Themes and Meanings
“Geraldo No Last Name” is one of forty-four sketches in Sandra Cisneros’s The House on Mango Street (1984). The voice of a narrator identified as Esperanza in another vignette helps to unify her entire book. As Esperanza tells the stories, such as that of Geraldo, she assesses the situations and expresses her opinions—which seem to reflect the point of view of a preadolescent girl or one in her early adolescence.
Although each of Cisneros’s vignettes can stand alone as a story, it is helpful to read all of The House on Mango Street for a more thorough understanding of the themes that she develops. A vignette entitled “Marin,” for example, presents the background of the young woman who enjoys going dancing. Marin is a beautiful Puerto Rican girl, whose family has sent her to the United States in the care of an aunt.
The main theme of “Geraldo No Last Name” centers on the human tragedy of the illegal worker, who must remain as anonymous as possible in order to survive. Marin’s and Geraldo’s lives touch only by chance because they happen to be in the same dance hall and they dance together. It is evident that Geraldo wants to reveal little about himself beyond his first name. He tells her that he works in a restaurant, but after his death Marin cannot even remember the name of his restaurant—a fact suggesting that Geraldo told her little about his place of employment.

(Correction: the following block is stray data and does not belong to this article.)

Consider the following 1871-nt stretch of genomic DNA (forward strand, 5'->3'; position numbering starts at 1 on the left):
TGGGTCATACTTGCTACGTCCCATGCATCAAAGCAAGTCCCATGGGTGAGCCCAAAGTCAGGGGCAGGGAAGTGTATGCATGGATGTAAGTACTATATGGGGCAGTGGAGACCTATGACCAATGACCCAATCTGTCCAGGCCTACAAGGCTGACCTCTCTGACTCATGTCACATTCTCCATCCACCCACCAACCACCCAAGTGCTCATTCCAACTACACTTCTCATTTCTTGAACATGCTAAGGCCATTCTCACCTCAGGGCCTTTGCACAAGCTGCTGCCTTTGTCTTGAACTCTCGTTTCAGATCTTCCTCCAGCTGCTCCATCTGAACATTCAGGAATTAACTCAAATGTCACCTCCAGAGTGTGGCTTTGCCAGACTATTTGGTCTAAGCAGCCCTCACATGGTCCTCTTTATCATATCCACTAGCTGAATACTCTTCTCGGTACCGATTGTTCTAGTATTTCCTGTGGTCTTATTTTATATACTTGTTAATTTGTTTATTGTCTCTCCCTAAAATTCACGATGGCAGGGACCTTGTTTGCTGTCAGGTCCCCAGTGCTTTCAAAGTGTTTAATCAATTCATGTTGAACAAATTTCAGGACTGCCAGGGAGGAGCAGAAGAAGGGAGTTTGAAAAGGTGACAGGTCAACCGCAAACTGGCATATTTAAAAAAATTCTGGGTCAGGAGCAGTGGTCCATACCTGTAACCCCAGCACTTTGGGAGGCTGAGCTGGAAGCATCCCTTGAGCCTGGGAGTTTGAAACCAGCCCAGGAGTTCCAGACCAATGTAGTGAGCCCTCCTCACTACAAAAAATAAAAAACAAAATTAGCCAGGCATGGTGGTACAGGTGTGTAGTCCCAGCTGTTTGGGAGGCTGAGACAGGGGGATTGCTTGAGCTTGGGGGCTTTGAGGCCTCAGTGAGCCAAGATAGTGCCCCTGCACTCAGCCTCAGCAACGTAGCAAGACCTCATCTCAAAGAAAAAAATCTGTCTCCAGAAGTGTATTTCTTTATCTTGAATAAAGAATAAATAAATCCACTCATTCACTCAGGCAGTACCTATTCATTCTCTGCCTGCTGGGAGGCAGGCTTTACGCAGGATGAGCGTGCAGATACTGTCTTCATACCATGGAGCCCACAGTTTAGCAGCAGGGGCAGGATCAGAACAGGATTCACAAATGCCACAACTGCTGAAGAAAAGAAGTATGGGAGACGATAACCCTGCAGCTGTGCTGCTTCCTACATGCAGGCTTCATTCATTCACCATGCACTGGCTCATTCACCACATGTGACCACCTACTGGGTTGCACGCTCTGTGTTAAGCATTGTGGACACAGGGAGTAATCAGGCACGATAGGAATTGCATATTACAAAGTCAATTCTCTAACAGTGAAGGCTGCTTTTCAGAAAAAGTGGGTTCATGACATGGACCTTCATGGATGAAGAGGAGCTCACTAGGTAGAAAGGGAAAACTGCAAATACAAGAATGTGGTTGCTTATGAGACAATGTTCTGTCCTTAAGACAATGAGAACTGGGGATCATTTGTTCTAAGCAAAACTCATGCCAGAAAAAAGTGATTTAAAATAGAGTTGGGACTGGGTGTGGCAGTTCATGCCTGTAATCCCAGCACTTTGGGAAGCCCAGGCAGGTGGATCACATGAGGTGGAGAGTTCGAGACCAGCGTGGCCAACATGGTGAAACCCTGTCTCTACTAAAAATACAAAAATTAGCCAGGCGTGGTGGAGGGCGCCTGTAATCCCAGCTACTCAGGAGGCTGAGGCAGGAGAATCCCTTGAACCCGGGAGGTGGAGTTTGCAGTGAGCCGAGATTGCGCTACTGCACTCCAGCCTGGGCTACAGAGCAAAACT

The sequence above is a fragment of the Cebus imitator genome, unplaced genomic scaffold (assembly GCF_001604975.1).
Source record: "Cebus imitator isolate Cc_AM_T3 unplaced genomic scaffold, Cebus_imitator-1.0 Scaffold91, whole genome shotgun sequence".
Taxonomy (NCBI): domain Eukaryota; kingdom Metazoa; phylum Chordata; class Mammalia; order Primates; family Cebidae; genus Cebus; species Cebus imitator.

In addition to Geraldo’s death and his total anonymity, other tragedies are implied in the story. The fact that living in fear prevents people from communicating with each other and from forming lasting friendships is an unfortunate situation. All barriers between people are tragedies because they breed misunderstandings and unhappiness that touch many lives.
The narrator thinks that Geraldo’s lack of identity and the entire situation are a shame. Moreover, she...
(The entire section is 482 words.)